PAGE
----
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Major Milestone For 'Green Edge' Concept

Major Milestone For 'Green Edge' Concept

A major milestone has been taken that marks a significant development for Christchurch.

This was the lodging of applications for consents concerned with discharges from the Christchurch City Council's wastewater treatment plant. The Council will seek six consents, including the discharge of treated wastewater into the Estuary and odours and gases into the air, from Environment Canterbury.

The City Council's own Environmental Services Unit will consider three applications for consents for changes to land use. The chairman of the City Services Committee, Cr. Denis O'Rourke, says this milestone follows widespread public consultation that brought a 77 per cent support for the Council's plans.

The support was given to the continued discharge into the Estuary rather than such alternatives as a long-ocean pipeline. The Council intends to treat the wastewater to a high standard as a top priority.

The lodging of the consent applications will come after more than four years investigations by the Council, along with public input, that concern the improvement in the quality of wastewater to recreational standards and to continue to discharge to the Estuary for another 15 years.

A key component of the Council's 15-year wastewater upgrade package includes the creation of a Green Edge along the western margins of the Avon-Heathcote Estuary, including the sites of Linwood Paddocks, Bexley Reserve, and the oxidation ponds.


Over 15 years the Christchurch City Council will be spending more than $60 million at the wastewater treatment plant.

It will complete its $33.7 million upgrade of the treatment plant and, at a further $30 million, carry out further improvements at the plant and develop what has been called "the visionary Green Edge project." These costs represent the largest financial commitment the City Council has made and, says the chairman of the City Services Committee, Cr. Denis O'Rourke, indicates the importance of producing clean water from the treatment plant. He says Councillors are enthusiastic about the Green Edge plans. These will include an extensive ecological reserve, increasing planting of native plants, more wetlands, improved recreational access, and the experimental natural treatment of wastewater in new wetlands. Cr. O'Rourke says the result will be stunning and the Green Edge concept could become an ecological wonder unparalleled anywhere. "Already our plans are stirring up international interest and are likely to be a key focus of the prestigious International Ecological Engineering Conference to be held in Christchurch in November," he says. The concept includes the creation of a Green Edge along the western margins of the Avon-Heathcote Estuary, including the Linwood Paddocks, Bexley reserve and the oxidation ponds. This has the potential to not only protect and enhance existing remnant habitats but also to create new natural environments and open spaces, which will enrich the ecological, recreational, heritage, educational, landscape and open-space values already in the area. The Green Edge will link existing and newly developed ecological areas and parks creating a continuous corridor on the eastern edge of the city. The Estuary is unparalleled among New Zealand estuaries in supporting such a large and varied wildlife population. But the adjacent land has for many years suffered degradation with the natural coastal marshlands, forests, dunes, and wetlands being lost to development. The Council now wants to turn that around with the Green Edge concept.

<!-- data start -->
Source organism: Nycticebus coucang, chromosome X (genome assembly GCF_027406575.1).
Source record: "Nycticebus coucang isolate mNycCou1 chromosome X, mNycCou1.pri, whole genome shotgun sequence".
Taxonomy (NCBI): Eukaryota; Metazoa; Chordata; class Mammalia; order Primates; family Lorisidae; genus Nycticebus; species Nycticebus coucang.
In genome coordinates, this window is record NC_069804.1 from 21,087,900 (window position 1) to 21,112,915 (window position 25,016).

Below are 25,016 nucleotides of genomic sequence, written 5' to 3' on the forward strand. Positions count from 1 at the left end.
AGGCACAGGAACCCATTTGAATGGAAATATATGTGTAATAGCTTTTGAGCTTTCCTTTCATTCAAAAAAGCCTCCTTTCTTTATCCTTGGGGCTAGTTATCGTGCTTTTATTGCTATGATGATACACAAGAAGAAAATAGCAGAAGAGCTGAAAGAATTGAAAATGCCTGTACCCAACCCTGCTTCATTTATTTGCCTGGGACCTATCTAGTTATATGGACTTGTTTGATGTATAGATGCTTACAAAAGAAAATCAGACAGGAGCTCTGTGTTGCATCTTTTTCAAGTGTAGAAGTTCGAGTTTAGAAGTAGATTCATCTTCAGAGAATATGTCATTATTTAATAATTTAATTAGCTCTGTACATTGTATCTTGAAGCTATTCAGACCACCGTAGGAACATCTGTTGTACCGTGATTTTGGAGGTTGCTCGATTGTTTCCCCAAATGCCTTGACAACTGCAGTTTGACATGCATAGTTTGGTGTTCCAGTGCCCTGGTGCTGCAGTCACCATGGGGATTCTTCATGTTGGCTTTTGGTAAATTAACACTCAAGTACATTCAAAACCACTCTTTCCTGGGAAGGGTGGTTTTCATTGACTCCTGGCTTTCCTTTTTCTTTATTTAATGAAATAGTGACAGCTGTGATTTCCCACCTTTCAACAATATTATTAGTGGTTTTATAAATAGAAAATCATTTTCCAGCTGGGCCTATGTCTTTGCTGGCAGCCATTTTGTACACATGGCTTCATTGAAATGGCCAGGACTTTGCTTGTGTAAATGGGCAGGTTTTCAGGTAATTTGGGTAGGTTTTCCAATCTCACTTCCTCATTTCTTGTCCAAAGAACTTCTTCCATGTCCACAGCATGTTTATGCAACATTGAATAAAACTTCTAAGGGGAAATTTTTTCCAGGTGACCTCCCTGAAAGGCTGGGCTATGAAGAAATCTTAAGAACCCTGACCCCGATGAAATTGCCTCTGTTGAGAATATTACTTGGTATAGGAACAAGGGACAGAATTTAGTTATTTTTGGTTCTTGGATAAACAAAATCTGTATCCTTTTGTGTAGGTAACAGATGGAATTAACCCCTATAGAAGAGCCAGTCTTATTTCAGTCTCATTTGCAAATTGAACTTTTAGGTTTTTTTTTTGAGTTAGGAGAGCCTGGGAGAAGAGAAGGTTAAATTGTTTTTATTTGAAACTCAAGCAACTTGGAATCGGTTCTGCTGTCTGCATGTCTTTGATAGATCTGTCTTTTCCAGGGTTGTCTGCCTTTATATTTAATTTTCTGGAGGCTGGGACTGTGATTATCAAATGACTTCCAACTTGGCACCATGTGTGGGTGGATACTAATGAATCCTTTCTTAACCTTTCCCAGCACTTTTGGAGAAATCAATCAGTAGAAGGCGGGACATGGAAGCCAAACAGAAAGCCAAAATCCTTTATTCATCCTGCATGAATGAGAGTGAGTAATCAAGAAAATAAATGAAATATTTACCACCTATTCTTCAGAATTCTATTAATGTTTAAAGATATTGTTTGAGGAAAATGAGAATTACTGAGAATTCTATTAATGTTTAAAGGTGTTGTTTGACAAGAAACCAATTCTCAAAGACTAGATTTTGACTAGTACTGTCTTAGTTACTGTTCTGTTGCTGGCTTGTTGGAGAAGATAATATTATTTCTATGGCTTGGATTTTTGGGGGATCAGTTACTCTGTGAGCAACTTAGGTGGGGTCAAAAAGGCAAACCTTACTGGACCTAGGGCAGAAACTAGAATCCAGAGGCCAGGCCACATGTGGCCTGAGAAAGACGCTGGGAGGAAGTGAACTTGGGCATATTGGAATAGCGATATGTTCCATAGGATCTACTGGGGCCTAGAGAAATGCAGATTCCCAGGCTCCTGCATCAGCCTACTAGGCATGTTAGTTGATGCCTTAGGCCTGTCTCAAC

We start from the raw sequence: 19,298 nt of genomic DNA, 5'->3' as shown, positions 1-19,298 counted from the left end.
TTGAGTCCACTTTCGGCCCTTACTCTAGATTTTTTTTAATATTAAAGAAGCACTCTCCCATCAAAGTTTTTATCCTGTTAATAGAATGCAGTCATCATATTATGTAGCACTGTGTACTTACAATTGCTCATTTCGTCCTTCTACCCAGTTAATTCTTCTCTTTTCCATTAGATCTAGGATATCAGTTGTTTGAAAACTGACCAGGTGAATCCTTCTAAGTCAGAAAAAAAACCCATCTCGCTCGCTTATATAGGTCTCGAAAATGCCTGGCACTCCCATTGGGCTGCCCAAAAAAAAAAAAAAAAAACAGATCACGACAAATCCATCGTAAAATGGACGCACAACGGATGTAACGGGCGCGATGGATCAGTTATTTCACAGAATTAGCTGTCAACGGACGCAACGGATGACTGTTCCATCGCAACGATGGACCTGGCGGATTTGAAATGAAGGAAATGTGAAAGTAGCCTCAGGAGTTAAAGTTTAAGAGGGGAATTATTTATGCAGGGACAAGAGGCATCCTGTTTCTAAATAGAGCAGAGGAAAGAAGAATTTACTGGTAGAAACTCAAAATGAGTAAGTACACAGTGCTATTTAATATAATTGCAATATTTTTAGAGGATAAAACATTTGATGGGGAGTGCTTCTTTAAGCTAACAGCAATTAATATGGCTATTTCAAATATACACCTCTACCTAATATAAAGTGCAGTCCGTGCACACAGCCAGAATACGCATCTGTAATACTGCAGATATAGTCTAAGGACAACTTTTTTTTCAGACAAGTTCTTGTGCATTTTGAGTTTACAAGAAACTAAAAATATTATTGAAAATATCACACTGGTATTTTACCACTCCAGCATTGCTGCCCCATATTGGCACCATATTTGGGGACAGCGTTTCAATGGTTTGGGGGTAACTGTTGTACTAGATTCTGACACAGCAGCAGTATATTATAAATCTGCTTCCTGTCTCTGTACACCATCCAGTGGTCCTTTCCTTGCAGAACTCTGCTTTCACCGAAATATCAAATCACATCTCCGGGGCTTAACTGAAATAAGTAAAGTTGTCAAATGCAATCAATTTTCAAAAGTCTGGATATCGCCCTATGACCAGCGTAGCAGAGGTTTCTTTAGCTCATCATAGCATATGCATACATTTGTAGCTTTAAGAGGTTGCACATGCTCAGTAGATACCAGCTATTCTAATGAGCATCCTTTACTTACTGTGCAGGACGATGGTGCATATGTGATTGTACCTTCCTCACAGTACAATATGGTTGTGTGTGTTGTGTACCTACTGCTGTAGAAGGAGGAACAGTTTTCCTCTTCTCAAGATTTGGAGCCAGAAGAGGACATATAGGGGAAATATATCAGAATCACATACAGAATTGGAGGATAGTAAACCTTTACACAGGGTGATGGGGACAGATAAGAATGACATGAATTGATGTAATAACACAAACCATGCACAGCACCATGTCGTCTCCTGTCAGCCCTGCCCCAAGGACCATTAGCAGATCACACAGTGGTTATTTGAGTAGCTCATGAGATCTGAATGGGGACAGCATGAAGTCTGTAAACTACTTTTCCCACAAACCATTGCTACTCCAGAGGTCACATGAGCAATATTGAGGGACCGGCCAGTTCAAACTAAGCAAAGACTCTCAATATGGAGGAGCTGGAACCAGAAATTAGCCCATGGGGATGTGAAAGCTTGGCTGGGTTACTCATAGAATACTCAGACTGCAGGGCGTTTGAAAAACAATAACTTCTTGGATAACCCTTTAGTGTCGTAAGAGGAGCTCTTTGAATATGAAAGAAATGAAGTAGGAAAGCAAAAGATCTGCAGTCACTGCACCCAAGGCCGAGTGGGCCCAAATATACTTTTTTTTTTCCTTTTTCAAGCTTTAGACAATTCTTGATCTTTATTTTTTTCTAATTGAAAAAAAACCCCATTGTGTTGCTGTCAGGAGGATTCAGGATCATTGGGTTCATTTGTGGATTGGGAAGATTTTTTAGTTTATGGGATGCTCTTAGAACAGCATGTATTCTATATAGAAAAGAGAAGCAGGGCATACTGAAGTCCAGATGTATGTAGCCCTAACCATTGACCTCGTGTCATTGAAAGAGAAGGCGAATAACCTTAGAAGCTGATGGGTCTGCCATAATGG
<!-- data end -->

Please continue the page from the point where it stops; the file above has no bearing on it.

News media representatives are invited to attend a function to mark the lodging of applications for consents concerned with discharges from the Christchurch City Council's wastewater treatment plant.

The applications have been lodged with Environment Canterbury and they mark a significant milestone in the development of the city.

The chairman of Environment Canterbury, Richard Johnson, will attend and the chairman of the City Services Committee, Cr. Denis O'Rourke, will speak about the applications and their significance and implications for the city at the offices of Environment Canterbury, Kilmore Street, at 10.35am on Wednesday 4 April.

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